We must plaude Cristian and we have to thank him to still believe in the power of the Ham Radio and in the heart of Radio Amateurs.
We really hope that Argentine Authorities can encourage the use of Amateur Radio bands in Antarctica to not dissipate the cultural heritage that Ham radio has been able to create in the international community since the last century.
Thanks Cristian you’re doing great!
QSL via LU4AA, Radio Club Argentino
P.O. BOX 97
Ciudad de Buenos Aires, C1000WAA, Argentina
IceCube can tell the direction of some neutrinos to better than a quarter of a degree. It consists of a billion tons of diamond-clear Antarctic ice about two kilometers deep, monitored by more than 5,000 light detectors. In 2013 it detected the first high-energy neutrinos coming from beyond our atmosphere. But that breakthrough was not entirely satisfying because those neutrinos had rained in uniformly across the sky: There was no indication of the specific objects that may have emitted them—no “point source.”
This past September IceCube detected a neutrino carrying about 20 times the energy of any particle that could possibly be created by the most powerful man-made accelerators. This meant it had probably come from outer space.
The instrument broadcast an automated alert.
IceCube’s alerts generate a lot of interest among astronomers, because the neutrino represents the third arrow in the quiver of the newborn field of multimessenger astronomy. Astrophysicists have long dreamed of employing messengers besides light to reveal the inner workings of the many unfathomable wonders in the cosmos. And the dream had come true only one month earlier, when three gravitational wave observatories had detected the merger of two neutron stars and optical telescopes had tied that merger to a gamma-ray burst: a brief flash of the most energetic form of light. No neutrinos were seen, however.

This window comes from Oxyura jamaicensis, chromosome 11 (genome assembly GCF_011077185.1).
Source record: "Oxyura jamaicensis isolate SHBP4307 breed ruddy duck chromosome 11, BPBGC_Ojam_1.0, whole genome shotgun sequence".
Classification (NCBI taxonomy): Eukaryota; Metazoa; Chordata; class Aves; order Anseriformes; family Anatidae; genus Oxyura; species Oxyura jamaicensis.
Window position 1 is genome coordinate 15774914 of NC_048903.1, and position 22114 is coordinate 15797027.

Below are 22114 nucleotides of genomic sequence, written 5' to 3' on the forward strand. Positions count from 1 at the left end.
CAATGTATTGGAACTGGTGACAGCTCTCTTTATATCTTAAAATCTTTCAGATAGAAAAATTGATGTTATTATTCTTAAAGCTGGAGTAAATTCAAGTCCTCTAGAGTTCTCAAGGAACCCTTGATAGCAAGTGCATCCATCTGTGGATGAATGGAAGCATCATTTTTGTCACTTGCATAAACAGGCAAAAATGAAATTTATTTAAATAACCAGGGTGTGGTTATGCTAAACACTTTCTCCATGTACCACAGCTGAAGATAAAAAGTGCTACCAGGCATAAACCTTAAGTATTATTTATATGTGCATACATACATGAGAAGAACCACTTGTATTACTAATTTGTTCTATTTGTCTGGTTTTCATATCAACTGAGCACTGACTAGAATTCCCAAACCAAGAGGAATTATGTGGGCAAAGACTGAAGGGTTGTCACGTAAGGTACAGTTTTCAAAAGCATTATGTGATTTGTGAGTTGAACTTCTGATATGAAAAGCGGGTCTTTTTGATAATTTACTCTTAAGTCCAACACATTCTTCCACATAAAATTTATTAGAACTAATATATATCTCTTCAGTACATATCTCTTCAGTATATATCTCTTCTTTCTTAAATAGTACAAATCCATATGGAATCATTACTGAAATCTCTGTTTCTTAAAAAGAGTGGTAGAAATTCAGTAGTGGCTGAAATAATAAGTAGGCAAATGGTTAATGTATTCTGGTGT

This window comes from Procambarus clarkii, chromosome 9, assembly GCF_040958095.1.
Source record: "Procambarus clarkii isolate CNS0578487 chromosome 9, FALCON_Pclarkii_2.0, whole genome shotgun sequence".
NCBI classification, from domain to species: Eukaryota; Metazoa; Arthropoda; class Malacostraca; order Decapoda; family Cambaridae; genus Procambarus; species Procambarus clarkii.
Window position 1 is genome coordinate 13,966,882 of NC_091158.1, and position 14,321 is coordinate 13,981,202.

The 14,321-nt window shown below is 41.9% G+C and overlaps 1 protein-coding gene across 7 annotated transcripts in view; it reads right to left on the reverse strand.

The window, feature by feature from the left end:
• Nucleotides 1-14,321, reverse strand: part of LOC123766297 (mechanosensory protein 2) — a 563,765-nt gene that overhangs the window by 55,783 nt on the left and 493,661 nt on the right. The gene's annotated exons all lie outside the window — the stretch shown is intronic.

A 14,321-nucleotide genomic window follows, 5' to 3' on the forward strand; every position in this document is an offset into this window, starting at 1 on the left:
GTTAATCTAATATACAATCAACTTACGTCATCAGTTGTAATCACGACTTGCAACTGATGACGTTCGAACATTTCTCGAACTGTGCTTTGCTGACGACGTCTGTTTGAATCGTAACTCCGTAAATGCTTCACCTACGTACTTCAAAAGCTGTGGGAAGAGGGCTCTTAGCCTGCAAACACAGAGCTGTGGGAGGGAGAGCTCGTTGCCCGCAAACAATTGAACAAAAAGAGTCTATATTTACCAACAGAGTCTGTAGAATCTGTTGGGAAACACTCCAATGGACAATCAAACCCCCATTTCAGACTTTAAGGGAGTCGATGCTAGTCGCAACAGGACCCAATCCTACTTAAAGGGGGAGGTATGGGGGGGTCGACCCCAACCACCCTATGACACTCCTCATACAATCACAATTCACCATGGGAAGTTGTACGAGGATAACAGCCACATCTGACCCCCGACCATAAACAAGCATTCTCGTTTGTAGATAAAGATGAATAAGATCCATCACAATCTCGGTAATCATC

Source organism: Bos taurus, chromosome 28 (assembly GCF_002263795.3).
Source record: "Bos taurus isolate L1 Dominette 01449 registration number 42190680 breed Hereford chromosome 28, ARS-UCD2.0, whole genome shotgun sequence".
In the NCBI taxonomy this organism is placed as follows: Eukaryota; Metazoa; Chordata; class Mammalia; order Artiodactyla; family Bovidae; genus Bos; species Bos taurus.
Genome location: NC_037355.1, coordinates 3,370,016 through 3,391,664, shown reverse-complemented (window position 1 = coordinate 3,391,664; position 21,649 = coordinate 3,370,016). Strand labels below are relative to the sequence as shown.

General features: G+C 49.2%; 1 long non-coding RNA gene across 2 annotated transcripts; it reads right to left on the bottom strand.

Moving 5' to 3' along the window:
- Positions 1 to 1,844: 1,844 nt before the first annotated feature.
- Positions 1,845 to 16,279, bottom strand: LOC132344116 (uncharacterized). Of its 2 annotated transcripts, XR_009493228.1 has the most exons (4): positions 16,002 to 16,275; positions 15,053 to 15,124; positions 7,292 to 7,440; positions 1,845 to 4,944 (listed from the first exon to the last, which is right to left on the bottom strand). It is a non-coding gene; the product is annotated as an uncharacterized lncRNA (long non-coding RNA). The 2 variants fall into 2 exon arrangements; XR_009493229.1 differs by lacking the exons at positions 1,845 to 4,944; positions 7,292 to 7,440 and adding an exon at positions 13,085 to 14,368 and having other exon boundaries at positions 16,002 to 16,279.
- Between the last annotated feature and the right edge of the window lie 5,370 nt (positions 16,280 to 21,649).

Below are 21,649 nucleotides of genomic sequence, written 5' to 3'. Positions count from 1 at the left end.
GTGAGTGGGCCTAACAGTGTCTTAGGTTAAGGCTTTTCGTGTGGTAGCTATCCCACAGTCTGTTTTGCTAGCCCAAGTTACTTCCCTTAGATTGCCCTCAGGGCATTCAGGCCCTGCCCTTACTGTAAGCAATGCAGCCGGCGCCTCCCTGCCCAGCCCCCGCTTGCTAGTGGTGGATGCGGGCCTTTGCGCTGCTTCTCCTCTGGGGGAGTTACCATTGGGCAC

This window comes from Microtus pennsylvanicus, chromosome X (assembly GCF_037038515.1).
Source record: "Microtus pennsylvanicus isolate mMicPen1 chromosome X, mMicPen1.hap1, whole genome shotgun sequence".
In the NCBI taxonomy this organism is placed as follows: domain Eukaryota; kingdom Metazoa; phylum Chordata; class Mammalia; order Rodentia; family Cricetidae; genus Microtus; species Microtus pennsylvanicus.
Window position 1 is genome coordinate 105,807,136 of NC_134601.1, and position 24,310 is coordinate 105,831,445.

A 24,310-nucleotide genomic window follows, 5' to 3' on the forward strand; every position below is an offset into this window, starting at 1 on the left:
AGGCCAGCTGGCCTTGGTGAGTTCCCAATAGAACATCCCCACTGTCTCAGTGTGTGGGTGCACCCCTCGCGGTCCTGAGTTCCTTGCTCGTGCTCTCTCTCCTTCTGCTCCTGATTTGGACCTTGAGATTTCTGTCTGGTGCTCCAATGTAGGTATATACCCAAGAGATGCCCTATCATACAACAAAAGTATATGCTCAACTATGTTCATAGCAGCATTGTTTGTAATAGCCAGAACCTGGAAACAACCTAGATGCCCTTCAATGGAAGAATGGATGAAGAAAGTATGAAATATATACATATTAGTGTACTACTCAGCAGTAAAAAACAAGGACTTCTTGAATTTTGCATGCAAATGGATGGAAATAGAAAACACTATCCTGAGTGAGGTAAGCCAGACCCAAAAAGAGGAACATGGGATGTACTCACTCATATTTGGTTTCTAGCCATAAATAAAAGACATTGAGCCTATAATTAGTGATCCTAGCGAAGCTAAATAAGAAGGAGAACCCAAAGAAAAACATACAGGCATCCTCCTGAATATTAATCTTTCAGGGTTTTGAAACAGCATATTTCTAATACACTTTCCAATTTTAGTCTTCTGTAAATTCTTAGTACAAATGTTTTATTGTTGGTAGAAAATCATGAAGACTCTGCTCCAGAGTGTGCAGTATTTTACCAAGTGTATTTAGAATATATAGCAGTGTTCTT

The headquarters of the Chilean Maritime Authority in Antarctica, located in one of the buildings of Base Arturo Prat (WAP CHL-Ø1) was destroyed by fire today, Thursday, July 12, 2018. The Maritime Government is the agency of the Navy that aims to support maritime traffic, collaborate in search and rescue actions, control pollution, support evacuation actions, among other tasks.
The Chilean Antarctic Institute (INACH) deeply regrets the fire that during the early hours of Thursday, burned out all the whole installation of the Chilean Antarctic Maritime Administration, administered by the Chilean Navy, on King George Island.
According to Foreign Minister Roberto Ampuero, thanks to the emergency work, the 10 people employed there, were unharmed. For the moment, they are in good health and has already offered accommodation in the Scientific Base “Professor Julio Escudero” (WAP CHL-Ø7); for now, they are being supported by staff of the Eduardo Frei Montalva Base, (WAP CHL-Ø5) of the Chilean Air Force.